A modern more technically astute way to achieve the same effect is by applications of phosphite PO3 (note; not phosphate P2O5) which, by acting to stimulate natural plant defences, is a way to achieve the same effect without the negative effect on plant beneficial microorganisms.

Phosphite works by stimulating plant defensive substances such as phytoalexin, which attacks the disease as it attempts to invade. Stimulation of plant carbon compounds assist in strengthening cell walls and further signal mechanisms proactively alert other cells to the danger.

As we zoom at breakneck-speed towards the 2020s, this kind of science based informed knowledge, as a result of modern analytical techniques and understanding, will increasingly inform turf managers approach to healthy grass plant management.

The suggested points to take from this are two fold

  1. Beware simply repeating traditional thinking out of habit.
  2. Seek to understand the why and how of all products you apply.

On that theme, January is traditionally a time for preparation; fertiliser programmes will be at the forefront of everyone’s minds but consider also;

  • Wetting agent programmes
  • Fungicide programmes
  • Insect pest control programmes

Writing things down, such as the date to put out chafer grub monitoring traps or apply the first polymer wetting agent, can be the start of a plan likely to be actioned.

Finally, and probably the most important agronomic principle for the winter months is to pay very close attention to the most important ingredient in your turf management armoury; yourself.

Hopefully, refreshed after a Christmas break now is a great time to assess and take action to plug gaps in your knowledge. We all have them, and the danger is we can quickly trick ourselves into thinking ‘everyone else knows more than we do, when they don’t’. It is also easy to fall straight back into the routine and ‘not have time’, but it is important to make time.

Across the industry, 2017 has been yet another year of environmental and legislative challenges, with 2018 and beyond set to continue that trend.

The prepared will prevail and the first step of preparedness is stopping, considering and openly taking in knowledge.

  • BTME is running during the third week of January and presents a fantastic opportunity to gain knowledge through the continue to learn programme.
  • The sum of human knowledge is at our fingertips via the internet.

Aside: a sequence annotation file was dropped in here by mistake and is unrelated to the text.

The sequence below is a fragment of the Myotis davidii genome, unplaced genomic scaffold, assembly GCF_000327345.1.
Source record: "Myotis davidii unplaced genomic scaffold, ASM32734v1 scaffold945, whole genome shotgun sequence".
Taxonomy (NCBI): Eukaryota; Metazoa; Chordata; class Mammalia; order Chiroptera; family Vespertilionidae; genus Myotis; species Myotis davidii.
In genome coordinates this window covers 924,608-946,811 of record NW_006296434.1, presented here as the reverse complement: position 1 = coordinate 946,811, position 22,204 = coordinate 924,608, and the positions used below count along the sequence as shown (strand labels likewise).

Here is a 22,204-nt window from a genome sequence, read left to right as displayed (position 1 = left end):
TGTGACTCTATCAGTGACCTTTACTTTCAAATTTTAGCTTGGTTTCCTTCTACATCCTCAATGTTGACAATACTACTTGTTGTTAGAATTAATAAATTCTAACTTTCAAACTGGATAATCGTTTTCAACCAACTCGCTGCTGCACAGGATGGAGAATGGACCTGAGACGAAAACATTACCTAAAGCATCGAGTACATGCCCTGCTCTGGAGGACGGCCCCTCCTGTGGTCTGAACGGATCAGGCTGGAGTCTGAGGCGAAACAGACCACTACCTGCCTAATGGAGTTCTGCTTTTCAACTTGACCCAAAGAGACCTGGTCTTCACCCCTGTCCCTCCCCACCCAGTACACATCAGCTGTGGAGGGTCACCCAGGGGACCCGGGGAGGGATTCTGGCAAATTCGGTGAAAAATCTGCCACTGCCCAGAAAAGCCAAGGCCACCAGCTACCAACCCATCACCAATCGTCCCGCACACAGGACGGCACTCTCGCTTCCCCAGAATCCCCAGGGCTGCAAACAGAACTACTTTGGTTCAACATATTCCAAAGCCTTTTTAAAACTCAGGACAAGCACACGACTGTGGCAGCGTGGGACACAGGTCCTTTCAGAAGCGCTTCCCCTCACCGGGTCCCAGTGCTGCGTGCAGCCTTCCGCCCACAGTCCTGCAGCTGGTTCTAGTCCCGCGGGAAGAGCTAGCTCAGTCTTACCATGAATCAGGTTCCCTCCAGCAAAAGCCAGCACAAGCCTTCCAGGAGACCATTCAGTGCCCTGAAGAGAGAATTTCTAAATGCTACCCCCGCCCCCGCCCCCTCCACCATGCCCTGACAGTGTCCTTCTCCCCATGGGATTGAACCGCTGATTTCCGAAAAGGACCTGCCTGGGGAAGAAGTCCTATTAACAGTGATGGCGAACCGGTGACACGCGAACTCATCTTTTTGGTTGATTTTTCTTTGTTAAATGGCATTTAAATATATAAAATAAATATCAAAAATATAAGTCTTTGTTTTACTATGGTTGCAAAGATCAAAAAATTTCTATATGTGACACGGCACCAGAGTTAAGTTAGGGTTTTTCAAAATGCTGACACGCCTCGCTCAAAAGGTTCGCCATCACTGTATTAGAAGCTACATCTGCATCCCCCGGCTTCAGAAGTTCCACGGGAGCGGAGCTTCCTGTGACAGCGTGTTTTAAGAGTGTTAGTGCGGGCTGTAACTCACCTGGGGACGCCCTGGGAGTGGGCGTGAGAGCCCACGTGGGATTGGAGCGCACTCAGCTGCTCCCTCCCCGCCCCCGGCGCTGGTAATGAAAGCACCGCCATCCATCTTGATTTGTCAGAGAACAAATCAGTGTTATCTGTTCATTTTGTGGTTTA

• Don’t be afraid to ask questions of peers and be open to considering new approaches.
  • Quiz Technical Sales Managers who visit your site, the good ones will have sound answers and may even be able to offer complementary training information to you and your teams from either themselves or Technical Managers.
  • Most importantly, remember: Stop – Make Time – Consider – Openly take in knowledge – Be Prepared

With some machines not currently being used, take the time to carry out an overhaul or send them away for a service.

  • inspect and clean machinery before putting away for the winter
  • replace worn and damaged parts as necessary
  • empty fuel tanks as petrol will go stale over winter
  • maintain a stock of consumables for your machinery
  • secure machinery nightly with good storage facilities and strong locks
  • record makes and models and take pictures of your equipment as additional reference
  • don’t leave it to the last minute when servicing dealers will be very busy

Pitchcare provide a range of courses suitable for tennis clubs. In most cases, the courses can be held on site using the club's own equipment and machinery.

More information

Some of the other courses available are:

  • Chainsaws - CS30 and CS31
  • H&S Refresher Training on Combined Turf Care Equipment; Tractors and Trailers; All Mowers (Ride-on and Pedestrian)
  • Machinery Courses on ATVs; Tractors: Brushcutters/Strimmers; Mowers (ride-on and Pedestrian)
  • Pesticide Application (PA courses)
  • Stem Injection of Invasive Species (Japanese Knotweed etc.)
  • Basic Trees Survey and Inspection

More details about all the courses can be found on our new Grounds Training website, or you can email Chris Johnson for information.

Other Key Tasks

  • repair and maintain fence lines
  • cut back any hedges and trees and prune shrubs
  • take down and store all tennis equipment, ensuring that it is clean and dry before doing so
  • repair/update equipment as necessary

Whilst many of the above actions may appear to be common sense, it is surprising how some things can get overlooked, often due to the lack of daylight hours. The more that club members, players and officials understand what you role involves, the better. You could use any spare time to provide a members newsletter/blog detailing what problems you are experiencing (disease outbreaks, algae and moss, waterlogging etc.) and to seek additional help as required.